IT IS smaller, patchier and thinner than ever - and rotten in parts. The extent of the Arctic ice cap has hit a record low, and the consequences of what is arguably the greatest environmental change in human history will extend far beyond the North Pole.
For at least 3 million years, and most likely 13 million, says Louis Fortier of the University of Laval in Quebec City, Canada, the Arctic Ocean has been covered by a thick, floating ice cap, the breadth of which fluctuates with the seasons and currents. Each summer, the cap shrinks to an annual minimum in mid-September before growing out again, fuelled by plummeting winter temperatures and long nights.
Climate change has had more of an impact here than anywhere else on Earth.
In a small patch of the Southern Ocean, the shells of sea snails are dissolving. The finding is the first evidence that marine life is already suffering as a result of man-made ocean acidification.
"This is actually happening now," says Geraint Tarling of the British Antarctic Survey in Cambridge, UK. He and colleagues captured free-swimming sea snails called pteropods from the Southern Ocean in early 2008 and found under an electron microscope that the outer layers of their hard shells bore signs of unusual corrosion.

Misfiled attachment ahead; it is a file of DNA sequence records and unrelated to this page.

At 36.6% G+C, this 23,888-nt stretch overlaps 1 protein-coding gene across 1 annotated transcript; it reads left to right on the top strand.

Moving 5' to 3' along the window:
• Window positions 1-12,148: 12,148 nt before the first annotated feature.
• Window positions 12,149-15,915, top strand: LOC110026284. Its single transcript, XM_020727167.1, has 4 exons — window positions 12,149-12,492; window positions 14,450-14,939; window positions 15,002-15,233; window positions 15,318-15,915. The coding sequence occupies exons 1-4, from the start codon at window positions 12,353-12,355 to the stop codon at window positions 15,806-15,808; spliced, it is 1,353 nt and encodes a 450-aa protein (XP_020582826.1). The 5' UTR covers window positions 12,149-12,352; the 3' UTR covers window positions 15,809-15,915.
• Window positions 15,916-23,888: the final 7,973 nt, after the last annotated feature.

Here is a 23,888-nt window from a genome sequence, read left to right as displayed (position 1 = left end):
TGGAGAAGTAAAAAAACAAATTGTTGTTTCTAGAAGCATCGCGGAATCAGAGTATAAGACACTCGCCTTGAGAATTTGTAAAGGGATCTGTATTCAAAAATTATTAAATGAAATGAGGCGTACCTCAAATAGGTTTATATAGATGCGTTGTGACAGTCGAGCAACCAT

As well as warming the planet, the carbon dioxide we emit is changing the chemistry of the ocean. CO2 dissolves in water to form carbonic acid, making the water less alkaline. The pH is currently dropping at about 0.1 per century, faster than any time in the last 300 million years.
Lab experiments have shown that organisms with hard shells, such as corals and molluscs, will suffer as a result. To build their shells, corals and molluscs need to take up calcium carbonate from the water, but more carbonic acid means more hydrogen ions in the water. These react with carbonate ions, making them unavailable to form calcium carbonate.
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Last edited by Bartelby; 11-26-2012 at 05:05 AM.